TALLAHASSEE, FLORIDA – A leadoff hitter’s role is to create a spark for his team’s offense.
Sunday night, Taylor Walls did just that and then some, propelling Florida State to its 22nd trip to the College World Series following a Super Regional sweep of Sam Houston State.
The native of Cordele, Georgia, homered in the very first at-bat of the game and reached base in all seven of his plate appearances to lead the Seminoles in the 19-0 thumping of the Bearkats.
“He reached base seven times? That’s a two-week period for me when I played,” FSU coach Mike Martin joked following the game. “When he hit the ball out of the ballpark on the very first at-bat, it was a pretty good indication of the talent he possesses. It was a big lift and it carried through our entire team.”
On a night in which the Noles’ offense was at its strongest and pounded out 13 hits, Walls was the catalyst. The junior shortstop was 3 for 3, with two home runs and four runs batted in while also walking four times and scoring a career-high five runs.
“We’re a big-inning ball club and that starts with him and he knows that,” said Quincy Nieporte, who had a home run and four runs batted in himself. “He’s embraced the role and does what he can to get the inning started, and he certainly did that tonight.”
Walls’ recent resurgence has been a vindicating feat for a player who took a while to find his stride this season.
After hitting .355 in 2016 and earning both All-America honors and a spot on the U.S. Collegiate National team over the summer, expectations were high for Walls.
However, the shortstop found the encore to be more difficult that the original performance, and at one point saw his average drop to the low .220s in the middle of the year.
“You have to be really mentally tough to play this game,” Walls said. “Until you experience struggles, you don’t know how it can affect you mentally.”
“I know he wasn’t thrilled with his performance at the start of the season because he has so much high expectations for himself,” Nieporte added. “But we know every single pitch, every at-bat he has he will do everything possible to get on base.”
Walls continued to work at his craft, spending hours with hitting coach Mike Martin Jr. to find the success he knew he was capable of bringing.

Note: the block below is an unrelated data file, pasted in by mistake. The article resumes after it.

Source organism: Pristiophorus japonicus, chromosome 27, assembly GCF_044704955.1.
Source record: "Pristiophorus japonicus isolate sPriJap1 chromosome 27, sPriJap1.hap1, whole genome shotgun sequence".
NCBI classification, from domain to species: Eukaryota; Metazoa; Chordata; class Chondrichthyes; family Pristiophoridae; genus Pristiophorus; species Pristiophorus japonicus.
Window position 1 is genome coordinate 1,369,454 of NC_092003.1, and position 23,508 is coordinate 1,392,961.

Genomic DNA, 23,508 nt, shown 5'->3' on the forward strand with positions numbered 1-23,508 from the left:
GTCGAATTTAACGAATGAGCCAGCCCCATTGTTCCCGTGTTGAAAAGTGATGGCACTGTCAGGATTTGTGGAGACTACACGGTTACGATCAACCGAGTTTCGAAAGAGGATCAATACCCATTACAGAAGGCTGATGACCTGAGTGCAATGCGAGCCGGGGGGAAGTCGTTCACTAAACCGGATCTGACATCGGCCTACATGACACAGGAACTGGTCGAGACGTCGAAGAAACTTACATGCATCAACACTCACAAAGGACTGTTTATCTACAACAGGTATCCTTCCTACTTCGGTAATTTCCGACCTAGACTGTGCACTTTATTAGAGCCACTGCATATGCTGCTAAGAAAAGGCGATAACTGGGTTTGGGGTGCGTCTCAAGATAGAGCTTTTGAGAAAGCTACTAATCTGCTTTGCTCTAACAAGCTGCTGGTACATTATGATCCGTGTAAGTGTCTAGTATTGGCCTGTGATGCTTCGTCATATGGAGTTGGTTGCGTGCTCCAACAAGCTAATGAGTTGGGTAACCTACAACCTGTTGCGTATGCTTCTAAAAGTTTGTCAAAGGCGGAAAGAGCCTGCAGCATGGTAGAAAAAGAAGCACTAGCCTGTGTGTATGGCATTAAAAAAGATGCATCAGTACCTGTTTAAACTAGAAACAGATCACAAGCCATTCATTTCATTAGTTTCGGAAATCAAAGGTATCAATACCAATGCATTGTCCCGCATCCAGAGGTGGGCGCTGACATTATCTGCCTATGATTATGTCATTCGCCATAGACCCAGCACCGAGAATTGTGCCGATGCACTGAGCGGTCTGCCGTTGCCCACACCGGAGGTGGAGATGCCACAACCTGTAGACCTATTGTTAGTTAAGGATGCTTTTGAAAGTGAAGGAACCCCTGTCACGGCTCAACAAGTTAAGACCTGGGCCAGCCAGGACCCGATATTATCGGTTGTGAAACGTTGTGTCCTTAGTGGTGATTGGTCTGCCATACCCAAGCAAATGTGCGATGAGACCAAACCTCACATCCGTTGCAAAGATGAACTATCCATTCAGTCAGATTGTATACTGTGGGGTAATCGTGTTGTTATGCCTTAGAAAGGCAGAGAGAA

Eventually, signs of the old Walls returned.
First it was a strong weekend in a series win at Louisville to end the regular season.
Then it was leading the Noles to an ACC Championship a week later.
In the NCAA Tallahassee Regional, Walls saved FSU’s season by drawing a two-out walk in the bottom of the ninth when his team was down to its final strike. When fellow junior Dylan Busby hit his heroic triple a batter later, it was Walls who crossed home plate to tie the game.
Walls’ culmination came this weekend against the Bearkats, as FSU clinched another trip to Omaha. On the weekend, Walls was 5 for 6 in the two games with a pair of home runs, four RBIs and eight runs scored.
What makes the leadoff man so potent is his patient eye at the plate, as he walked six times in the series, moving him into No. 2 in the country this season in the category. He’s also seen his average jump to .276, up over fifty points from a few months ago.
“I was underperforming and not contributing the way I think I should have,” Walls said of his early-season struggles. “But I just grinded through it, my teammates and coaches picked me up and hard work eventually pays off.”
“That’s one of the best shortstops we’ve played against all year,” Sam Houston State coach Matt Deggs said about Walls. “He’s going to play in the big leagues.”
As FSU embarks on its quest for the program’s first ever national championship, Walls will be paramount in setting the tone for the Seminole attack against some of the best arms in the country. With the confidence back in his bat and his knack for jumpstarting any ball game, the junior shortstop is ready for the college game’s biggest stage.
“I’m not satisfied with what I’ve done the past month or what I did tonight and I never will be,” Walls said. “The only thing that will satisfy me is to win in Omaha.”